1. The Junk Mail Wars
Every day the mailman delivers what feels like an acre of trees to my mailbox. Sometimes the sheer volume of advertising just astonishes me. This used to sit on my counter or in my office, and pile up. Every six months or so I would determine to organize my office and sort it all out while watching Pride and Prejudice (the six hour BBC version), going through every bill and ad to make sure I didn't need it.
I don't do this anymore. Thanks to my lovely husband (who was born organized), I've learned a new trick. It goes like this: I get the mail. As I walk back to the house, I'm going through it, pulling out bills and items that I need to review. Mailers, credit card offers and catalogs go straight into the recycle. (I do tear up the credit card offers.) Legitimate mail gets opened and organized by if action is needed or not. Bills on auto pay get torn up and recycled as well. Filing gets filed right then. Usually, this reduces my pile to zero. If not, I have one or two items that need addressing instead of a mountain of junk that has taken over my life. My house is tidier and I'm less overwhelmed.
2. The Five Minute Mantra
I used to avoid doing dishes, because I felt they took too long, and I "never had time" to do them. But one day, with a huge pile of dishes on my counter, I decided to time myself. Twenty minutes later, the whole huge pile was gone, and it occurred to me that I was really making this more of a chore than it had to be. I don't spend twenty minutes anymore, I spend five. In the morning while my coffee brews and I'm making breakfast I spend five minutes emptying the dishwasher. After breakfast, I spend five minutes loading the dishwasher. After dinner I spend another five minutes loading the dishwasher and then I run it. If I have hand wash items I let them soak and then I spend five minutes washing them before I go to bed. I'm still amazed at how much kitchen cleaning I can accomplish in five minutes if I just decide to do it!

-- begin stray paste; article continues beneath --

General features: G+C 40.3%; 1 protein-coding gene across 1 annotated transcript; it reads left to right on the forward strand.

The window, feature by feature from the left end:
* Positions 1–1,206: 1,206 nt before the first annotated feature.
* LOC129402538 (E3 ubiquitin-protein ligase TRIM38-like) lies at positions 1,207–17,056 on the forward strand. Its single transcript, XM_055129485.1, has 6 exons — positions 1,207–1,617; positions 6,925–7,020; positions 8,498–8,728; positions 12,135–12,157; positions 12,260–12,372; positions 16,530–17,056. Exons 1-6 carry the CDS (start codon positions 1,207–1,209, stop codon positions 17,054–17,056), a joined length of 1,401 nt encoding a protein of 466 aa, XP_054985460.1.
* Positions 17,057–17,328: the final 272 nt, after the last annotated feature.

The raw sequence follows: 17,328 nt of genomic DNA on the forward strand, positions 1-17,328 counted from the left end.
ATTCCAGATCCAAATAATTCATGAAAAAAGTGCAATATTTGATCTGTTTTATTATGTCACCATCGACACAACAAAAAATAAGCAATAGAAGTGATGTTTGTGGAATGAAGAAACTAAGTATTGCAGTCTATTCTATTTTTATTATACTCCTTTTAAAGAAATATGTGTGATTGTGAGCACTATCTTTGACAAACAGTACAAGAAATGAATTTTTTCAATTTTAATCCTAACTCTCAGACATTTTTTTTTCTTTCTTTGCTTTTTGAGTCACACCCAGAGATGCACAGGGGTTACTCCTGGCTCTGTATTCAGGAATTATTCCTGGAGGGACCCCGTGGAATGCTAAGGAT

This mantra works for laundry, too. Five minutes to hang up my clothes before bedtime or five minutes to throw a load in the wash, five minutes of folding laundry, etc. And if all else fails, I guess there's always the six hour version of Pride and Prejudice to fall back on!
3. Fun for the Whole Family
When I was a kid, my mom had this great game for tidying up the house. We never knew when it was going to be time to play, but we thought it was great fun. Best of all, the whole family, even my sister who was three, could play. The game was simple. My mom would call out "Blitz", and then we ran around and "blitzed" - tidied - the house as fast as we could for about ten minutes. With more people involved we got a lot done in a short time. Plus, we knew that there was always a reward at the end - a story or ice cream or some kind of quality family time together, so we looked forward to it. To this day, one of my best childhood memories is playing this game.
Staying organized is an ongoing process, but it doesn't have to take up much time every day. The key is to make it a part of your daily routine so it doesn't become a monumental chore. And if I may suggest a reward for your new-found organizational savvy? Hire a maid service to do the rest of your deep cleaning for you!